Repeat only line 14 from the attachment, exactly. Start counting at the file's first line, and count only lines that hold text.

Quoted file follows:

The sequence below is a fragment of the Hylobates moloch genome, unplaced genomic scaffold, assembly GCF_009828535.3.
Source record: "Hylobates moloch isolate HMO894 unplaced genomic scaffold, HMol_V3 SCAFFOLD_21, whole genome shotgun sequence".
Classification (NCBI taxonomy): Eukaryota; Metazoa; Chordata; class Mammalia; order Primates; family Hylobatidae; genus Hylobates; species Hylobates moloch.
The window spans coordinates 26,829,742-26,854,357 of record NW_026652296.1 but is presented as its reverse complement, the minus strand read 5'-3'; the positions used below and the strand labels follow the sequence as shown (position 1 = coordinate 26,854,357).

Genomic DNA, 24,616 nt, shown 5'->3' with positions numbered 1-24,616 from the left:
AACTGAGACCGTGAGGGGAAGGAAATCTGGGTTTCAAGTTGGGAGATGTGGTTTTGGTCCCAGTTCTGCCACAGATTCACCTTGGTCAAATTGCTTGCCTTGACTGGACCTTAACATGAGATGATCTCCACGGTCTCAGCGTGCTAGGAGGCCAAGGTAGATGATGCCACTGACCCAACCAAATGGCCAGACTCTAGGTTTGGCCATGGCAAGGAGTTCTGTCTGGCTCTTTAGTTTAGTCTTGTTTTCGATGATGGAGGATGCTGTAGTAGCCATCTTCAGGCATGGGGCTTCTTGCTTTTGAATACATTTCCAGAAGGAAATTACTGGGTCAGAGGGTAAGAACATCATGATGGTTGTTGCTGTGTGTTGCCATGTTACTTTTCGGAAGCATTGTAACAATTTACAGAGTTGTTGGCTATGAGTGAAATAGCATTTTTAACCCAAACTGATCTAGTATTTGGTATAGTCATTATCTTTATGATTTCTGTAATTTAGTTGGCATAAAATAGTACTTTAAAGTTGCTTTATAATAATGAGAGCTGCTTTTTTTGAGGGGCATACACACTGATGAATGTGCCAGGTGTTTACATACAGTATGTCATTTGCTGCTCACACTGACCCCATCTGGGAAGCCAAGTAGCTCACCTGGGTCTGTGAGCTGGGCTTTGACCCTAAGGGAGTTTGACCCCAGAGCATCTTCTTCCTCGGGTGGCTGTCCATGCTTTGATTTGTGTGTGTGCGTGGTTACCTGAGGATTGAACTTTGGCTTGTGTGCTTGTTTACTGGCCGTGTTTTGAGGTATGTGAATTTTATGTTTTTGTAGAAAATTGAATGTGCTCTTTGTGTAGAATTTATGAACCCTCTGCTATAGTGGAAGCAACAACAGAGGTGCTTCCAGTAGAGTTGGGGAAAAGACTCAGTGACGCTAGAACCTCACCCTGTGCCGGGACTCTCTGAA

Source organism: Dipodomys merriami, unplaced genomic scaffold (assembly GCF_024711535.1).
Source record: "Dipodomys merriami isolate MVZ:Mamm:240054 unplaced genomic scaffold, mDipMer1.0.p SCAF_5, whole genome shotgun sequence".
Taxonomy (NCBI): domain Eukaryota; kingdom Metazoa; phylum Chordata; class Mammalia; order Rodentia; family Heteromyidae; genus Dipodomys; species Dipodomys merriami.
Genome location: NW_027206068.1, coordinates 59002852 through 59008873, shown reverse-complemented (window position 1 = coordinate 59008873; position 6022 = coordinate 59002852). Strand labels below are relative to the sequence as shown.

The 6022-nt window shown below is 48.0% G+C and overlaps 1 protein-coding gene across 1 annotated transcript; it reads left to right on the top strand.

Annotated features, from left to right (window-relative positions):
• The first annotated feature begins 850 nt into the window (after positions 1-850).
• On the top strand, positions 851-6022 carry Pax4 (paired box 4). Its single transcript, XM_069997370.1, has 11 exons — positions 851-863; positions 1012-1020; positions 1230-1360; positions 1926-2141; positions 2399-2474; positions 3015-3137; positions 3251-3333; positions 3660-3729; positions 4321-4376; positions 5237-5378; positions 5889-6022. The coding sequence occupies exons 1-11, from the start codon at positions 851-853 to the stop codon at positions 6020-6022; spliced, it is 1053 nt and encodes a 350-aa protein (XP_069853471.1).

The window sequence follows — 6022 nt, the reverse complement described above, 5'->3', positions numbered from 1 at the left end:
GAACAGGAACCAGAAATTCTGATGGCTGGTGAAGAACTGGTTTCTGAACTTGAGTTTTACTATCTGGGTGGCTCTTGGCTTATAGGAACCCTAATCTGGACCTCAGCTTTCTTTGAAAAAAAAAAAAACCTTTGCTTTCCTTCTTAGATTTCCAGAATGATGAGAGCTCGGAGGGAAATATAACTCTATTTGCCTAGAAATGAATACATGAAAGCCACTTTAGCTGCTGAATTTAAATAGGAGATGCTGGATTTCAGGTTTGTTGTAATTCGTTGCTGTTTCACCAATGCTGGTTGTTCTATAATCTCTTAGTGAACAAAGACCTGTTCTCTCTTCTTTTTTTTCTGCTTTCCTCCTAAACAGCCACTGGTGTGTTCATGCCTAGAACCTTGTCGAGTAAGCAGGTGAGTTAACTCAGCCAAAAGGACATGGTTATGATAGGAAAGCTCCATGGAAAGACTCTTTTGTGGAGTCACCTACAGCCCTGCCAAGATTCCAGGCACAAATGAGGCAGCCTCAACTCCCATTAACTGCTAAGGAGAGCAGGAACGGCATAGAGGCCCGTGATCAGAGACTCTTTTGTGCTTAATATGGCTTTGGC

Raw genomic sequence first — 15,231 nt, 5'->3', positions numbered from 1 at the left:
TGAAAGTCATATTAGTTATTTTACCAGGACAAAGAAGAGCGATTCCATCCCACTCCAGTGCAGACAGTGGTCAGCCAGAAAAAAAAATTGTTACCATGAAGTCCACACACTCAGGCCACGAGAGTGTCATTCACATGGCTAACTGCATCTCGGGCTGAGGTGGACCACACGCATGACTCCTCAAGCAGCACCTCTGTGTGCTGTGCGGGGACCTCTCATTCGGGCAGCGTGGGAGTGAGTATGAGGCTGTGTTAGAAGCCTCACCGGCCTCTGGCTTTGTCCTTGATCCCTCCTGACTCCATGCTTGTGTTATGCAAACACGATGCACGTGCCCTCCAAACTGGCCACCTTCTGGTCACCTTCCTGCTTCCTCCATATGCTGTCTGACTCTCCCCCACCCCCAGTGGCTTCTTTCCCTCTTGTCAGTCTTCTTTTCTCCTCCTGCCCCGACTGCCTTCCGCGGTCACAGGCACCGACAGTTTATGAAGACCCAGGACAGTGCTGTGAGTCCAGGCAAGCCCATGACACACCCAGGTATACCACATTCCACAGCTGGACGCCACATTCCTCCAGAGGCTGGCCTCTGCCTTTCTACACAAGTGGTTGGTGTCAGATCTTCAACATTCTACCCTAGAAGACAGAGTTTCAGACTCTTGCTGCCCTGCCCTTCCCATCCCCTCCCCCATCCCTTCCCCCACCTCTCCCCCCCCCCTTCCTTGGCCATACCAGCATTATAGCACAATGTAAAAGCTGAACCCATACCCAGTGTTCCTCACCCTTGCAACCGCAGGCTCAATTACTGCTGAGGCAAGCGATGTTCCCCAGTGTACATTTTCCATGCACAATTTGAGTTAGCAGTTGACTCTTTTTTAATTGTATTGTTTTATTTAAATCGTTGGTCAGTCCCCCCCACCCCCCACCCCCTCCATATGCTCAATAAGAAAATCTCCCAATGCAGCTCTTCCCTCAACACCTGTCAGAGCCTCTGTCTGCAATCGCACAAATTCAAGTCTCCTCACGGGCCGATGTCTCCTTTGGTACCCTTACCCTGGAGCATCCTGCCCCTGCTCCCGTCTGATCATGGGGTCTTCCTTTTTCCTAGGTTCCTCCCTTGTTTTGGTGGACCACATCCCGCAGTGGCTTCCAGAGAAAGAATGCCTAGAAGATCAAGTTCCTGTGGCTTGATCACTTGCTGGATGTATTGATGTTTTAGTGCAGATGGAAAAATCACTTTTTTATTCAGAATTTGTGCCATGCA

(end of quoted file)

• On the top strand, positions 851-6022 carry Pax4 (paired box 4). Its single transcript, XM_069997370.1, has 11 exons — positions 851-863; positions 1012-1020; positions 1230-1360; positions 1926-2141; positions 2399-2474; positions 3015-3137; positions 3251-3333; positions 3660-3729; positions 4321-4376; positions 5237-5378; positions 5889-6022. The coding sequence occupies exons 1-11, from the start codon at positions 851-853 to the stop codon at positions 6020-6022; spliced, it is 1053 nt and encodes a 350-aa protein (XP_069853471.1).